This traction in the political debate around net neutrality comes as a result of a popular movement that has seen nearly 4 million public comments to the FCC’s Open Internet proceeding (a record-breaking total, of which up to 99% were in favor of net neutrality), protests and demonstrations both online (like the Internet Slowdown Day) and offline (like occupations of the FCC building and even Chairman Wheeler’s driveway), and John Oliver’s tour-de-force explanation and call to action. All of the public participation in the process (just like the President’s) may not even count for much to the FCC, but it has worked to shift the discursive terrain of the issue and, therefore, the range of possible policy action. Chairman Wheeler has backed away from his initial weak proposal and is now hinting toward wireless broadband regulations and at least partial reclassification.

Right now, though, the FCC is stalling while it decides what to do and its next move will come no sooner than 2015. For passing strong Open Internet protections, Wheeler has the votes at the Commission (with two pro-net-neutrality Democratic commissioners to make a majority with him) and now political support from President, but he may be waiting for more backup from the bigger tech industry players like Google and Facebook, which have been conspicuously quiet in this round of the fight. Strong public pressure will continue to be key to keep up this progress toward meaningful net neutrality policy.


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2 Responses to “ “Hope” for Net Neutrality? ”

  1. Greeney28 on November 13, 2014 at 2:59 PM

    Hey Danny, glad to hear your thoughts about this. I actually was writing about this the other day, and my tone was much more pessimistic. Am I naive, though, to think Wheeler is actually trying really hard? I think he wants to do something good, but I think “good” for him means trying to make everyone happy. Which is folly, of course. I also think he genuinely believes his job is to create an environment that is positive for competition, which means he has to defer to what he perceives as valid concerns of the broadband industry (people that he is depending upon to expand access). Obama came out strong after a devastating defeat–too little too late? Political cover when Wheeler tries to cut the baby in half?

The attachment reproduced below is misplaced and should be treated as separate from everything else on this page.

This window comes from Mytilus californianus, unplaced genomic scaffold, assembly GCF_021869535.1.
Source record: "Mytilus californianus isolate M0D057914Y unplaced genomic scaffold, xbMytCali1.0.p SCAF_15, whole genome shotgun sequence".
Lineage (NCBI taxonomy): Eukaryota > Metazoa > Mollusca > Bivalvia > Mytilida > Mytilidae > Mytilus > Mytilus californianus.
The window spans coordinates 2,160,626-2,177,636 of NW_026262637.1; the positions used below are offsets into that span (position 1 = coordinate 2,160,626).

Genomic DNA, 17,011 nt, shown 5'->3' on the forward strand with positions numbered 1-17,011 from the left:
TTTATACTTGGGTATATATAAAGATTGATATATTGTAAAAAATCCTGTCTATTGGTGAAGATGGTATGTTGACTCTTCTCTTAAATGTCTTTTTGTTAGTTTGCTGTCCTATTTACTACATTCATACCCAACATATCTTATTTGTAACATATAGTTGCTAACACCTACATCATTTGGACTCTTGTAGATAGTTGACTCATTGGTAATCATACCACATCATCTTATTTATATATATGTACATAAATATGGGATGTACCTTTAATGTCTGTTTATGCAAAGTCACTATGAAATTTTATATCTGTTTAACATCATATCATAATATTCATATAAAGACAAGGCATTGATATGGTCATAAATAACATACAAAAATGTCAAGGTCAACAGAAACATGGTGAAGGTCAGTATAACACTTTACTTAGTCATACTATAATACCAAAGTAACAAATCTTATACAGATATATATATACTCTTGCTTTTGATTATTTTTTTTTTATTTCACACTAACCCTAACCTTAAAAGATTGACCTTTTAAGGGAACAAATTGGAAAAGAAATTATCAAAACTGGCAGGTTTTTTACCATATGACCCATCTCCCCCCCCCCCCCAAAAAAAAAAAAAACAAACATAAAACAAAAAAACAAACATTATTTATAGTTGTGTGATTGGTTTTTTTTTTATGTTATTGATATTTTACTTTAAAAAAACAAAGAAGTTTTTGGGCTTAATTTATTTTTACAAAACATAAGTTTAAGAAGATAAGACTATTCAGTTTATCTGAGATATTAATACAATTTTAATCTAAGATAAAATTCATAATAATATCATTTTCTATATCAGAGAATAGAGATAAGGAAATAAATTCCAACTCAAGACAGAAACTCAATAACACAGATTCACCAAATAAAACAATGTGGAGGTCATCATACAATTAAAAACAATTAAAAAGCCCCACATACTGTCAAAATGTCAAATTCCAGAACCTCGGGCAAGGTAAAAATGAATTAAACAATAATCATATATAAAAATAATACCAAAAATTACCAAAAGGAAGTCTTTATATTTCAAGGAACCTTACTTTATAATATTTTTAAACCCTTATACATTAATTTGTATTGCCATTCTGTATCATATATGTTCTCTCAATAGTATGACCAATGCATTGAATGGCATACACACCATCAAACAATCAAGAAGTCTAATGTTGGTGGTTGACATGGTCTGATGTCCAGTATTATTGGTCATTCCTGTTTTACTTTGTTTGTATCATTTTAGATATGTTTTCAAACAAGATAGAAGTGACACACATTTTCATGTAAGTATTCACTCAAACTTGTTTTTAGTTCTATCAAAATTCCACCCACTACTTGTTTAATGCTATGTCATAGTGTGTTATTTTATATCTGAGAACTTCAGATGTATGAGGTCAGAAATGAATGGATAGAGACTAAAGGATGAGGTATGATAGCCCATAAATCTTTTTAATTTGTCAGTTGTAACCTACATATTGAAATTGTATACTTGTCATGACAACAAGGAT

2. Danny Kimball on November 13, 2014 at 4:30 PM

    Thanks for the comment, Karen! I completely agree that Wheeler wants to do the “right thing,” but he’s operating from a definition of “right thing” that is far too mired in industry discourse (both broadband industry and tech industry) to see the forest for the trees. (I really do think he means well and actually don’t think he’s a bad guy— frankly, the “cable and wireless industry stooge” label is a bit unfair, as he was working for them back when those industries were the upstarts fighting against the dominant incumbents which they have now become.)

    I think Obama’s plan is the actual right thing, though, and that throwing his weight behind reclassification both shows and shapes its shift from “nuclear option” to politically viable. Wheeler says he thinks that Obama’s plan is “simplistic” and “naive”— that the President doesn’t get how they have to work with the broadband industry to get anything done. But there’s good reason to worry less about convoluted compromises and just make the bold move that needs to be made.

    I think the public pressure has made strong net neutrality (including reclassification) a winning political issue, therefore, providing incentives to actually push things in the right direction. I think Obama wants to keep that campaign promise for net neutrality and figures that, after the huge midterm defeat, he has little left to lose— so if you’re gonna go, go all out. That is, the Republican Congress is going to throw a fit over any Open Internet rules the FCC passes (even weak “baby splitting” ones), probably turning those “kill the FCC!” House resolutions into actual bills that make it through the Senate and onto Obama’s desk, which he figures he can then make a big spectacle out of vetoing and fire up the young tech-savvy progressives the Democrats need to actually show up at the polls in 2016. I think Wheeler ought to take a similar approach— Verizon (at the least) is going to sue no matter what he does, so he may as well just go with a common carriage approach that gives stronger legal authority and works closer to net neutrality anyway.